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Earlier this month, Judge Jean Toal, a former South Carolina Supreme Court justice, was ordered to oversee the high-profile case involving jury tampering allegations against the, now-disgraced, former plaintiffs’ attorney, Alex Murdaugh. While the Murdaugh murder trial has garnered significant national media attention, it now has caught the attention of the American Tort Reform Foundation. Judge Toal’s appointment represents an interesting convergence of both past and present Judicial Hellholes®.   

Judge Toal was appointed as the state’s presiding asbestos judge in 2017 and has since built a record of broad pro-plaintiff rulings and has imposed severe and unwarranted discovery sanctions on defendants. The state has cemented an unwelcome reputation for bias against corporate defendants, low evidentiary requirements, liability expanding rulings, unfair trials, severe verdicts, and a willingness to overturn or modify jury verdicts to benefit plaintiffs. Thanks to Judge Toal’s pro-plaintiff reputation, the state is a hotspot for asbestos claims and its asbestos litigation has become a mainstay on the annual Judicial Hellholes® report, coming in as high as No. 4 on the list.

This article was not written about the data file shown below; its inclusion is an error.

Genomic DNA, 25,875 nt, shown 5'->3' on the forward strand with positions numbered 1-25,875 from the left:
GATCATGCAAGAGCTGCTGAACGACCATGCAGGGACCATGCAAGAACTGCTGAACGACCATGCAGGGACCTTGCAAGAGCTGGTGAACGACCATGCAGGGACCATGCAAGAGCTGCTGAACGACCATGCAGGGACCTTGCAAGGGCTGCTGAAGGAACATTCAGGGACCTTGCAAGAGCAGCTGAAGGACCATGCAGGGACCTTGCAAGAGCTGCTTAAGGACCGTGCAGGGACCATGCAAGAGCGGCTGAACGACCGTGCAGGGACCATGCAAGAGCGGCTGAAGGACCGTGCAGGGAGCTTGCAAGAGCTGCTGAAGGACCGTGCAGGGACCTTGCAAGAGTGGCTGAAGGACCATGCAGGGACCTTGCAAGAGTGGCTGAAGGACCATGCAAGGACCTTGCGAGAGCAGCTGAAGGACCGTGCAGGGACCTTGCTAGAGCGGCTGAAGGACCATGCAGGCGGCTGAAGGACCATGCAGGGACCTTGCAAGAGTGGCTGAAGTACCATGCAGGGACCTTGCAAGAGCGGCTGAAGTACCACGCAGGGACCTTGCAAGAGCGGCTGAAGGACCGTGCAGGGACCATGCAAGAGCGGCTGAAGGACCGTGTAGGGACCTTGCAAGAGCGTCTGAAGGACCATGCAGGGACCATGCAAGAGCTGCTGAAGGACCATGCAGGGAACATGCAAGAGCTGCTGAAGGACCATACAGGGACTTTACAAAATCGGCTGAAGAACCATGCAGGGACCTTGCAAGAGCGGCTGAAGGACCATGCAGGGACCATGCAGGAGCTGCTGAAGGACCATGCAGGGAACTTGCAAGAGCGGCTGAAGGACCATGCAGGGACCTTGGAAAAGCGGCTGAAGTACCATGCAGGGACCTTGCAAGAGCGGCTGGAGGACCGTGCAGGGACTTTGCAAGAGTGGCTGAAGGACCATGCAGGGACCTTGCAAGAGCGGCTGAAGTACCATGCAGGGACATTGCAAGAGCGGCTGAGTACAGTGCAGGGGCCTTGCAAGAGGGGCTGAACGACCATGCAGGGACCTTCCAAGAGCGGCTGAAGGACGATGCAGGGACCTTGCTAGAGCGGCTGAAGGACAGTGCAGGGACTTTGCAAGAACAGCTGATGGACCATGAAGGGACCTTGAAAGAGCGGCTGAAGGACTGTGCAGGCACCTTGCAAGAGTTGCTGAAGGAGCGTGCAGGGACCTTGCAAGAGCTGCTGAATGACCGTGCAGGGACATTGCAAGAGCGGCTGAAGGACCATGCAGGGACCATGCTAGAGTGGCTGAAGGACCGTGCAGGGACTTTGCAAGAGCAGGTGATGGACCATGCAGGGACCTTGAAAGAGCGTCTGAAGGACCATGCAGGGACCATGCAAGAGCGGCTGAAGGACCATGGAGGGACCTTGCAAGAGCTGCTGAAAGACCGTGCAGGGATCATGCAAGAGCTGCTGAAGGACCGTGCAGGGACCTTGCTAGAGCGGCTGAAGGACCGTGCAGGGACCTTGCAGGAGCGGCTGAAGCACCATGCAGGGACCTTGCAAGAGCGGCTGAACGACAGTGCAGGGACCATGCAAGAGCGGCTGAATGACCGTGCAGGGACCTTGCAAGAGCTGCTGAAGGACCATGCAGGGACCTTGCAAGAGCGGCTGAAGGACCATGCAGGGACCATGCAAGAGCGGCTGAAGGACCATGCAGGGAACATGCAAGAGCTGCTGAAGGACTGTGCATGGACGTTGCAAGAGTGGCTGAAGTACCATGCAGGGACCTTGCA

Flashback to almost 20 years ago when Hampton County, South Carolina first appeared on the Judicial Hellholes® list, and a familiar name emerges. Alex Murdaugh’s former law firm, Peters, Murdaugh, Parker, Elzroth & Detrick, P.C., brought many of the major lawsuits in plaintiff-friendly Hampton County. According to the Hampton County courthouse roster in 2004, attorneys in Murdaugh’s firm represented plaintiffs in an impressive 96 of the 156 pending civil jury cases in the county. 

Due to South Carolina courts’ lax interpretation of the state’s venue law during this time, personal injury lawyers chose to sue businesses in virtually any county in the state (similar to what we see in this year’s No. 1 Judicial Hellhole®). They chose Hampton County and some of its surrounding neighbors because they expected to receive favorable treatment and large verdicts. No regard was paid to the site of the claimed injury, the plaintiff’s home, or the fact that a defendant’s headquarters may be hundreds of miles away.  

The fact that these two individuals now are meeting in this way is unfortunate; however, it should serve as an important reminder to South Carolina’s judiciary that it must be held to the highest standards of integrity. The state should work to rid itself once and for all of its Judicial Hellhole® status and ensure all parties receive fair and balanced treatment in South Carolina courts.  

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